Last Tuesday was the premier showing of horror flick The Revenge of the Adductor Brevis, with twice daily showings in theaters in Sunnyside, Queens throughout the week. As one would have expected, I was the only person with a ticket to each screening–and it only cost me a week of halted training! A small price to pay, really, for the thrilling flashbacks and gutwrenching suspense created by the familiar scenarios throughout the movie. It’s like, you see the danger coming, you know what’s going to happen, but no one warns the poor girl, and she gets injured AGAIN. Or at least, since my adductor brevis muscle still hurts nearly a week later, I suspect I have reinjured myself.
I needed to test it anyway, after three days of rest, so I went ahead with my plans to participate in the Run for Haiti in Central Park on Saturday morning. However, I completely abandoned my goal of trying to break 32 minutes and just agreed with myself to run it at a decent effort, neither pushing nor ambling. No sense in risking further aggro to the AB.
Saturday was gorgeous, and wore my capris and sunglasses, even though I still needed to keep on my jacket since the wind was pretty chilly. The park was insanely crowded, with at least 6,000 runners queued up for the race, if not more. (It’s unclear to me how many folks ran in the park versus virtually). This was another reason I had abandoned my plan to break 32 minutes–I wasted a lot of time and energy the entire race (but especially during Mile 1) weaving around other runners who were slower yet ahead of me. I had to slow up many times throughout the race as I waited for a parting of the seas, so to speak, and once I nearly tripped a woman to the ground as I tried to get around her but she moved towards me and her foot caught my calf. I felt terrible but honestly, it is no fun to race like that. It’s not competition, it’s a melee. I think I am done with Central Park races for a good long while; I am happy driving to Eisenhower Park to run with the Long Island Road Runners if I feel the need to set a PR or test my fitness.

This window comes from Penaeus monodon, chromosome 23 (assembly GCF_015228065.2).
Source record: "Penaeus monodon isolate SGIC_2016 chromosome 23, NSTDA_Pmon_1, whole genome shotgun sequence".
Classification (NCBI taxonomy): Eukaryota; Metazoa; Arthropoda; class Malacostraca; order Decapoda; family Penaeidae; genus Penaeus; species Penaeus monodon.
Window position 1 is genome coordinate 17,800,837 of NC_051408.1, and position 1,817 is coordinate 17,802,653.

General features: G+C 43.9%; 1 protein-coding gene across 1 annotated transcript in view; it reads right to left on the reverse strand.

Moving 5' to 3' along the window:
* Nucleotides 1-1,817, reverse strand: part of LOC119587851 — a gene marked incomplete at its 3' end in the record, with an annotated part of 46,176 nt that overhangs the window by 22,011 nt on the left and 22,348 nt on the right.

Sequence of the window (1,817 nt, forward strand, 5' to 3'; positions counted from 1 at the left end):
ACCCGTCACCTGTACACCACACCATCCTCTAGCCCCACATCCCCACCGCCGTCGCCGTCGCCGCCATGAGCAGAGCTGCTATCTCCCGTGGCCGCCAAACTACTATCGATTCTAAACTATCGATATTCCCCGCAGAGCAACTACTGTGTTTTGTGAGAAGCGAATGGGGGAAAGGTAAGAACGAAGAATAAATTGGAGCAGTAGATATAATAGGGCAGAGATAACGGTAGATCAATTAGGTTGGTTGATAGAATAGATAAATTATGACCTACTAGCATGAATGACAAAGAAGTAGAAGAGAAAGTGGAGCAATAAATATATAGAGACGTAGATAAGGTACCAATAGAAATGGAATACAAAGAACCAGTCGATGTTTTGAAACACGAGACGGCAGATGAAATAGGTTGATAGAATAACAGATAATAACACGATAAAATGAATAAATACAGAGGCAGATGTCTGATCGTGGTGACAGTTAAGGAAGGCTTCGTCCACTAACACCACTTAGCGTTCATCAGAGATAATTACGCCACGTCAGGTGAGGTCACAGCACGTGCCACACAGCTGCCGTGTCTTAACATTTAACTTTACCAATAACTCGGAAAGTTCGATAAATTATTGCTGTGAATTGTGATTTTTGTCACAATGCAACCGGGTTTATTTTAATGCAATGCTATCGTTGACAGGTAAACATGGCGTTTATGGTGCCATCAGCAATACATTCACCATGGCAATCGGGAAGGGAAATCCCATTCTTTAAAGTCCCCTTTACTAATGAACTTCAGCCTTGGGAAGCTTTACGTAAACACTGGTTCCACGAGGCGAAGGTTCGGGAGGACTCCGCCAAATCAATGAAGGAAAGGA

In any case, I didn’t feel quite myself during the race. I was bummed out that my AB was twanging at me, and I had to concentrate hard to be sure I neither coasted nor overextended. I tried hard to have quick turnover so as to keep my strides shorter and beneath my body. I guess it worked since I finished the race feeling warm and cozy from the effort, but never once did I experience sharp pain–neither in my AB nor in my lungs from running superhard. And wouldn’t you know it, I somehow managed to PR anyway, running a 34:56, an improvement of 19 seconds over my (now) second-best time from the Gridiron Classic in 2007. It’s always cool to PR, but it was a bittersweet record for me, knowing I could have really toasted the course if I’d only been at 100%.
As I was putting on my second layer of clothes along the benches around the bandshell, I started chatting with a guy who was stretching next to me. He was thrilled with his race (I was not), and said he PRed… in 34:56! He also said he was really happy to have PRed because since his last 4-mile race (the 2009 Gridiron Classic) he had made a complete recovery from… falling off a CLIFF! As I walked away from him, headed out to meet my Twitter buddies at the post-race tweet-up, I thought, what are the fucking chances I would talk to that guy out of everyone? I suppose I should stop whining about my twingey AB, get on with taking care of myself, and just be glad I haven’t fallen of a goddamn cliff, literally or figuratively. Sometimes object lessons in gratitude come at times when I’d rather just continue to wallow.
PS, the Run for Haiti has raised over $400,000 towards relief efforts. Many thousands of runners participated virtually as well, including the Mammoth Track Club (the club of Deena Kastor, Ryan Hall, Meb Keflezighi, etc.). If you would like to race your own 4-Mile race to support the cause, you can register here. Your race must be completed and logged by February 24th, this Wednesday.